Key Concepts


Everything in FlobotJS is built around a flow.

  • An organisation is likely to contain hundreds of business processes. In FlobotJS, each of these processes can be modelled as a “flow”. Flows can underpin something as simple as a user searching for a document through to a complex multi-team endeavour.

  • Flows may involve lots of people or may require no human input at all. It’s likely an employee’s role will require interaction with several flows - but probably not all of them.

  • Flows play nicely with industry representations such as State Diagrams, Activity Diagrams and Business Process Diagrams.

The booking-someone-sick flow

The flow represented in the diagram below allows an Operator (or more accurately a user who has been assigned the Operator role) to process the necessary housekeeping when someone phones-in sick.

Simple state diagram for booking-someone-sick

  • As described in the next section, each circle in this diagram is known as a State. The initial state requires the operator to capture details of the sickness by filling-in a quick form.

  • Once the form has been completed, the flow advances to a state where an email is sent to the employee’s manager.

  • What state the flow moves to next is dependent on whether the absence will reduce staffing below some critical level. Either things are fine and the flow can move to the final state or the Operations Room will be alerted to a staffing shortfall.

  • And to finish, the employee will have a new entry added to their sickness record.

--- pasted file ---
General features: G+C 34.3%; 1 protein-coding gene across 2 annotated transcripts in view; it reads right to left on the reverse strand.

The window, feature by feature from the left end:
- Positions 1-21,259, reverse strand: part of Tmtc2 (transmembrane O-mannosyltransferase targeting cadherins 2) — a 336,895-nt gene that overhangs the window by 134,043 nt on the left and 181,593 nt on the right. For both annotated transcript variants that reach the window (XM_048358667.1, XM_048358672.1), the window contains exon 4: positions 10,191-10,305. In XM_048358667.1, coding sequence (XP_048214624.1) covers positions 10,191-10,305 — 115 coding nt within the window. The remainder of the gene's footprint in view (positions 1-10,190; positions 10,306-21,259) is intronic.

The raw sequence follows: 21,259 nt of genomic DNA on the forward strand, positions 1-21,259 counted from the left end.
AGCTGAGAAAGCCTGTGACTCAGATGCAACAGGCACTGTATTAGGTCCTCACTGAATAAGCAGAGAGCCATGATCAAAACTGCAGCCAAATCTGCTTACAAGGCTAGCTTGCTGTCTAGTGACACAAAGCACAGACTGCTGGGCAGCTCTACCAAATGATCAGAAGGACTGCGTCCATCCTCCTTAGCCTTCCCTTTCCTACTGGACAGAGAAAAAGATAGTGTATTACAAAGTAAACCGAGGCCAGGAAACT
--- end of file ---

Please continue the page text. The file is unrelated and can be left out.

Each of the circles in the previous diagram are known as States. Each Flobot flow contains all the necessary information to assemble a Finite State Machine (FSM), that being:

  • A list of possible states (an FSM can be in exactly one of a finite number of states at any given time)

  • How states are connected together (along with any conditions that are required)

  • Which state the FSM should find itself in as it starts (i.e. the flow’s initial state)

FlobotJS provides a pool of different State Classes, each state in a flow will be associated with a particular State Class. It’s possible to deliver a good chunk of back-office functionality with surprisingly few State Classes.

For a full list of states that are currently available out-of-the-box, please see the list of core states.


At this point it might be useful to think of things in terms of a railway network…

Analogy alert!

  • Flows can be seen as the railway track - connecting states together in a very controlled way

  • States can be seen as the railway stations - they’re reached by travelling around flows. Journeys start at the initial state.

  • Flobots therefore can be seen as trains as they move from state-to-state. A single flow can have any number of Flobots making their way around it.

Flobots are always persisted as a simple document so that they can survive server restarts. This is an example of what might be persisted for a Flobot travelling around the booking-someone-sick flow from earlier:

    "_id" : "586e42ade923c119c4a4a85b", 
    "createdAt" : "2017-01-05T12:57:17.701+0000",
    "userId" : "", 
    "status" : "running", 
    "flowId" : "booking-someone-sick",